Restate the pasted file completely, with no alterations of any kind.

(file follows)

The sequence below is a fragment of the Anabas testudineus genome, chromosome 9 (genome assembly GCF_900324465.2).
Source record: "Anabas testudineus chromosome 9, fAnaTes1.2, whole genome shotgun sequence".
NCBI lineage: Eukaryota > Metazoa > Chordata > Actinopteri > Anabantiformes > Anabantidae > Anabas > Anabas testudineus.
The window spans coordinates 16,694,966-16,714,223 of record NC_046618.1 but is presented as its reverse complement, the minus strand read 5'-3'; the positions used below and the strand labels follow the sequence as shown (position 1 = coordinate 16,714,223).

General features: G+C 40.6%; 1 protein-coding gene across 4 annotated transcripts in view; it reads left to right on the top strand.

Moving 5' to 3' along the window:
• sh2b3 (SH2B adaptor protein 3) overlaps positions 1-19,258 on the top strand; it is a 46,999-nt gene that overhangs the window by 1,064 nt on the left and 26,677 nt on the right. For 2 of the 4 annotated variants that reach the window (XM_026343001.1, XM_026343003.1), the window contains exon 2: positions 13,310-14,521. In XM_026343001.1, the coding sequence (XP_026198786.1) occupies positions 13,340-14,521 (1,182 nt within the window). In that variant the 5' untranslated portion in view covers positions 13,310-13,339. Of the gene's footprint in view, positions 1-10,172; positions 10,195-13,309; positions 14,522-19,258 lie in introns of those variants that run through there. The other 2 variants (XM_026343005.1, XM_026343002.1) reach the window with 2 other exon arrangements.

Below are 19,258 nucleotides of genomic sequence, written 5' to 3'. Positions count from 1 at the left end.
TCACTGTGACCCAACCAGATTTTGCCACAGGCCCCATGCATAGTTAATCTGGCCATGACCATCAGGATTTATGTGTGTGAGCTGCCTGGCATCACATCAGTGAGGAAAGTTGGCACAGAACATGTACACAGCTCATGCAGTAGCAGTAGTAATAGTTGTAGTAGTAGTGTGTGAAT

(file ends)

The sequence below is a fragment of the Anabas testudineus genome, chromosome 9 (genome assembly GCF_900324465.2).
Source record: "Anabas testudineus chromosome 9, fAnaTes1.2, whole genome shotgun sequence".
NCBI lineage: Eukaryota > Metazoa > Chordata > Actinopteri > Anabantiformes > Anabantidae > Anabas > Anabas testudineus.
The window spans coordinates 16,694,966-16,714,223 of record NC_046618.1 but is presented as its reverse complement, the minus strand read 5'-3'; the positions used below and the strand labels follow the sequence as shown (position 1 = coordinate 16,714,223).

General features: G+C 40.6%; 1 protein-coding gene across 4 annotated transcripts in view; it reads left to right on the top strand.

Moving 5' to 3' along the window:
• sh2b3 (SH2B adaptor protein 3) overlaps positions 1-19,258 on the top strand; it is a 46,999-nt gene that overhangs the window by 1,064 nt on the left and 26,677 nt on the right. For 2 of the 4 annotated variants that reach the window (XM_026343001.1, XM_026343003.1), the window contains exon 2: positions 13,310-14,521. In XM_026343001.1, the coding sequence (XP_026198786.1) occupies positions 13,340-14,521 (1,182 nt within the window). In that variant the 5' untranslated portion in view covers positions 13,310-13,339. Of the gene's footprint in view, positions 1-10,172; positions 10,195-13,309; positions 14,522-19,258 lie in introns of those variants that run through there. The other 2 variants (XM_026343005.1, XM_026343002.1) reach the window with 2 other exon arrangements.

Below are 19,258 nucleotides of genomic sequence, written 5' to 3'. Positions count from 1 at the left end.
TCACTGTGACCCAACCAGATTTTGCCACAGGCCCCATGCATAGTTAATCTGGCCATGACCATCAGGATTTATGTGTGTGAGCTGCCTGGCATCACATCAGTGAGGAAAGTTGGCACAGAACATGTACACAGCTCATGCAGTAGCAGTAGTAATAGTTGTAGTAGTAGTGTGTGAAT